The management of viral hepatitis in the setting of pregnancy requires special consideration. There are five liver-specific viruses (hepatitis A, B, C, D, E), each with unique epidemiology, tendency to chronicity, risk of liver complications and response to antiviral therapies. In the setting of pregnancy, the liver health of the mother, the influence of pregnancy on the clinical course of the viral infection and the effect of the virus or liver disease on the developing infant must be considered. Although all hepatitis viruses can harm the mother and the child, the greatest risk to maternal health and subsequently the fetus is seen with acute hepatitis A virus or hepatitis E virus infection during pregnancy. By contrast, the primary risks for hepatitis B virus (HBV), hepatitis C virus (HCV) and hepatitis D virus are related to the severity of the underlying liver disease in the mother and the risk of mother-to-child transmission (MTCT) for HBV and HCV. The prevention of MTCT is key to reducing the global burden of chronic viral hepatitis, and prevention strategies must take into consideration local health-care and socioeconomic challenges. This Review presents the epidemiology of acute and chronic viral hepatitis infection in pregnancy, the effect of pregnancy on the course of viral infection and, conversely, the influence of the viral infection on maternal and infant outcomes, including MTCT.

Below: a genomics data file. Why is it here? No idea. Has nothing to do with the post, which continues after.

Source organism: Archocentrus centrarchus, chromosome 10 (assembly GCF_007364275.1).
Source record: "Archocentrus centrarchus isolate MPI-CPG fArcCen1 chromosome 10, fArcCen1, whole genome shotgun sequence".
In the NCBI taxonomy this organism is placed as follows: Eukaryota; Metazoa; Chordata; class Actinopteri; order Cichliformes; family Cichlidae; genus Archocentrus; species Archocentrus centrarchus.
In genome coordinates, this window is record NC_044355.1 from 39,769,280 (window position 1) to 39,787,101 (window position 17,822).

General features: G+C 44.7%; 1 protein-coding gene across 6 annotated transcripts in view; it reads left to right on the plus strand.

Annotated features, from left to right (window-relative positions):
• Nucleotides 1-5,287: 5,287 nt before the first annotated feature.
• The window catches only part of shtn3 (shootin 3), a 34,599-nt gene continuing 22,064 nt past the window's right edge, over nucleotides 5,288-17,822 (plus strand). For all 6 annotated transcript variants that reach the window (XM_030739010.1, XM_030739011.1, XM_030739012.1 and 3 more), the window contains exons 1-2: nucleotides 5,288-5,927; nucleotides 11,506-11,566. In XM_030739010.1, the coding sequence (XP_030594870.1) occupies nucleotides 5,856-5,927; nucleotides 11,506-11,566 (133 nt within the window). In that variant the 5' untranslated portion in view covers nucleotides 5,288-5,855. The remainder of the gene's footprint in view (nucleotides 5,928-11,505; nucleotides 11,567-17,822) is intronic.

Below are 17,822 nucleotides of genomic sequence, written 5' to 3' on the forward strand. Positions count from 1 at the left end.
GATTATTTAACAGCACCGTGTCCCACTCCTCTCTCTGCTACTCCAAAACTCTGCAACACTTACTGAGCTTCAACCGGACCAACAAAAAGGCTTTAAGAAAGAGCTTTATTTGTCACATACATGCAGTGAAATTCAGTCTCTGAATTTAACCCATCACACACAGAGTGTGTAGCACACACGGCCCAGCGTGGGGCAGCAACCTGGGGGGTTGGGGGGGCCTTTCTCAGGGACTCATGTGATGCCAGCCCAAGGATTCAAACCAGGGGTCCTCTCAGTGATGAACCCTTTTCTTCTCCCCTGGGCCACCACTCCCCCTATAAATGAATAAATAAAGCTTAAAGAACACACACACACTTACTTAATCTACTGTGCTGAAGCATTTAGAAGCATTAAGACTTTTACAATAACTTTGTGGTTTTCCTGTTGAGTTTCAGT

Acute hepatitis A virus (HAV) infection during pregnancy might increase the rates of adverse pregnancy outcomes; cases leading to fetal liver injury and mother-to-child transmission (MTCT) of HAV have been reported.
Pregnant women with chronic hepatitis B virus (HBV) infection might have an increased risk of preterm delivery and gestational diabetes.
There is risk of MTCT of HBV, especially in mothers with high levels of HBV DNA, but this risk is reduced with the use of maternal antiviral therapy and prompt administration of infant immunoprophylaxis.
Pregnant women with chronic hepatitis C virus (HCV) infection have increased rates of adverse pregnancy outcomes; MTCT occurs in 5% and is linked with invasive fetal monitoring and prolonged rupture of membranes.
Risks related to underlying cirrhosis can be more frequent in pregnant women with hepatitis D virus (HDV) infection; MTCT of HDV is rare and management is the same as HBV monoinfection.
Acute hepatitis E virus (HEV) infection in pregnancy is associated with an increased risk of maternal death and infant mortality, including higher rates of preterm delivery and stillbirths; MTCT of HEV can occur.
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N.A.T. has received institutional grant support unrelated to this work from Gilead Sciences and Roche/Genentech. M.T.L. is an adviser or has received research grants from AbbVie, Gilead Sciences, Merck/MSD and Bayer. G.J. owns equities in Sanofi and has received grants from Gilead. K.W.C. has no competing interests.
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Terrault, N.A., Levy, M.T., Cheung, K.W. et al. Viral hepatitis and pregnancy. Nat Rev Gastroenterol Hepatol 18, 117–130 (2021). https://doi.org/10.1038/s41575-020-00361-w
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